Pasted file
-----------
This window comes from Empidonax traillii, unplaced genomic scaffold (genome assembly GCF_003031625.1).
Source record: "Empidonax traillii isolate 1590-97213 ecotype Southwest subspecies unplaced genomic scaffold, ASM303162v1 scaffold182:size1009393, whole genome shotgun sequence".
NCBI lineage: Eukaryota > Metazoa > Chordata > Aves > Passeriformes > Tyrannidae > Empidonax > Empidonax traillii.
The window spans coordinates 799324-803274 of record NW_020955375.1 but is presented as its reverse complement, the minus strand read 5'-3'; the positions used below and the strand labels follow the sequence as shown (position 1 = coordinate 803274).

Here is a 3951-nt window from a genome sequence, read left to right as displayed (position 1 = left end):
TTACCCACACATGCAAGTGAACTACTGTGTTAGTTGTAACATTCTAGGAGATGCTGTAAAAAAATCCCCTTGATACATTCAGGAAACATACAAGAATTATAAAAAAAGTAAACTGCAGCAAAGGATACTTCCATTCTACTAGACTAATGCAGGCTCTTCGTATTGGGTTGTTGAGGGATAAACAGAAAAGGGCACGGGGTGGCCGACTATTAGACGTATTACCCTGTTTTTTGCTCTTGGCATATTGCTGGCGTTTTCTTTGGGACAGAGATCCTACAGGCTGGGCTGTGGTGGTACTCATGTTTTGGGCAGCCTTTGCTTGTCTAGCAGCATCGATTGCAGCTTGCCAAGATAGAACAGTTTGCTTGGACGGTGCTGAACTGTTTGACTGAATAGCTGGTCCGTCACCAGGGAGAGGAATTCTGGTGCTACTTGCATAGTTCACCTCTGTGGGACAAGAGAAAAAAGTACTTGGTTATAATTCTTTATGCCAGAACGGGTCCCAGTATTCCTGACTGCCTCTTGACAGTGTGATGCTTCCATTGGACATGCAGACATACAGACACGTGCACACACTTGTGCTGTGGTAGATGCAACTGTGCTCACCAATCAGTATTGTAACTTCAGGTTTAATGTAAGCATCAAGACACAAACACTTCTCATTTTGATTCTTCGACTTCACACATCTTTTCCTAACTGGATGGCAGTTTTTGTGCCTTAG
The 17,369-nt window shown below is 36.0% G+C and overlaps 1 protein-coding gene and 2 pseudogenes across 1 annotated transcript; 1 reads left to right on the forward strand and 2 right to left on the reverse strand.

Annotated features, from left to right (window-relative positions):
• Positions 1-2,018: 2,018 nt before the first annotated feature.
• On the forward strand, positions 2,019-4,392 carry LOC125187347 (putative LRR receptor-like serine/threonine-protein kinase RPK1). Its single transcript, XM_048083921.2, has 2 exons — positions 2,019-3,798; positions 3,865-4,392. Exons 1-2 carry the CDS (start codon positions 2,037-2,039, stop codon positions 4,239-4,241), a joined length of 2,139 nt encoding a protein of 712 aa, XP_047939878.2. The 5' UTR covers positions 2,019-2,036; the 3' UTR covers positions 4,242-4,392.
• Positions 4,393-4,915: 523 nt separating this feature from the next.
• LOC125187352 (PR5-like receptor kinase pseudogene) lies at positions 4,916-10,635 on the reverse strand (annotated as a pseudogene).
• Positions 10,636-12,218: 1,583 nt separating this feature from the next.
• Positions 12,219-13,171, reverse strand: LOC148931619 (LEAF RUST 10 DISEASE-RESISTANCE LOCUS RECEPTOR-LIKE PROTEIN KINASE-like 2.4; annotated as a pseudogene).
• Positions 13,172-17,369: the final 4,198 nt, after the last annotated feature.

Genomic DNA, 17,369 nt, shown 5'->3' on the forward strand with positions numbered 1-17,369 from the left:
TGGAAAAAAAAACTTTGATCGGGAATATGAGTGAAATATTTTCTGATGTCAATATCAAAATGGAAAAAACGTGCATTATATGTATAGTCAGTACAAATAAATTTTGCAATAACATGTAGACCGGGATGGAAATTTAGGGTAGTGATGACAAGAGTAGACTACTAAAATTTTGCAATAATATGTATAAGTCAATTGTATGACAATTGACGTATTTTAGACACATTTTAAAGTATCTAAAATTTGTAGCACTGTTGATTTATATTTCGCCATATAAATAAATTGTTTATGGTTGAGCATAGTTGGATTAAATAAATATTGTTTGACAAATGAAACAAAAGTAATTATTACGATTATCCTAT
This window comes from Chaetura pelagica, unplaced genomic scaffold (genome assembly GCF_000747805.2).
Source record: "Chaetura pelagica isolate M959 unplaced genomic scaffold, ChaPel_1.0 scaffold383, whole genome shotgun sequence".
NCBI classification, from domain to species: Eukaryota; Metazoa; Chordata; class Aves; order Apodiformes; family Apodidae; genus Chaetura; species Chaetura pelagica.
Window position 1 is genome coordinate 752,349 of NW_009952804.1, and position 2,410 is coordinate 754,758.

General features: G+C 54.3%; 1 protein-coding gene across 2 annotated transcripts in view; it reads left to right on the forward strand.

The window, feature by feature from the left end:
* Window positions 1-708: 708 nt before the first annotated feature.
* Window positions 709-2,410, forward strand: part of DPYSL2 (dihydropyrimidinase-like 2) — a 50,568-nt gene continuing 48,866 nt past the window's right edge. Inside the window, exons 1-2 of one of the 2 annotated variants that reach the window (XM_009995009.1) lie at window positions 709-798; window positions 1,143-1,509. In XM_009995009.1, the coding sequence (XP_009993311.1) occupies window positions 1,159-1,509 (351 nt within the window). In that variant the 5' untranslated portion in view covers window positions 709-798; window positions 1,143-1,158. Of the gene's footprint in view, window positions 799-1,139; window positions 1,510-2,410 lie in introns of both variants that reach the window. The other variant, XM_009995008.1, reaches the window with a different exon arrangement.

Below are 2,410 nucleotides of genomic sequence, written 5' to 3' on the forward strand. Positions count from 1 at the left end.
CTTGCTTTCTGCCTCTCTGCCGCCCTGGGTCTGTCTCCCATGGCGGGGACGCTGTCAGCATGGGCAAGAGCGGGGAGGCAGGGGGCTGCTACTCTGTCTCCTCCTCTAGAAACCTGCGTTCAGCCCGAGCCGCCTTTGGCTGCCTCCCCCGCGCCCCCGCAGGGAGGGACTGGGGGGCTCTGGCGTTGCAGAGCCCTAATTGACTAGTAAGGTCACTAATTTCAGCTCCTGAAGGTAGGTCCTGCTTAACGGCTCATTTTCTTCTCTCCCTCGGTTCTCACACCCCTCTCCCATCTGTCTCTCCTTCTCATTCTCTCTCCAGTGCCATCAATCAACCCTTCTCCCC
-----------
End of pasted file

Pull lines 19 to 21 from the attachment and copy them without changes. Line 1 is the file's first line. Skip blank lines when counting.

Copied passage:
Source record: "Chaetura pelagica isolate M959 unplaced genomic scaffold, ChaPel_1.0 scaffold383, whole genome shotgun sequence".
NCBI classification, from domain to species: Eukaryota; Metazoa; Chordata; class Aves; order Apodiformes; family Apodidae; genus Chaetura; species Chaetura pelagica.
Window position 1 is genome coordinate 752,349 of NW_009952804.1, and position 2,410 is coordinate 754,758.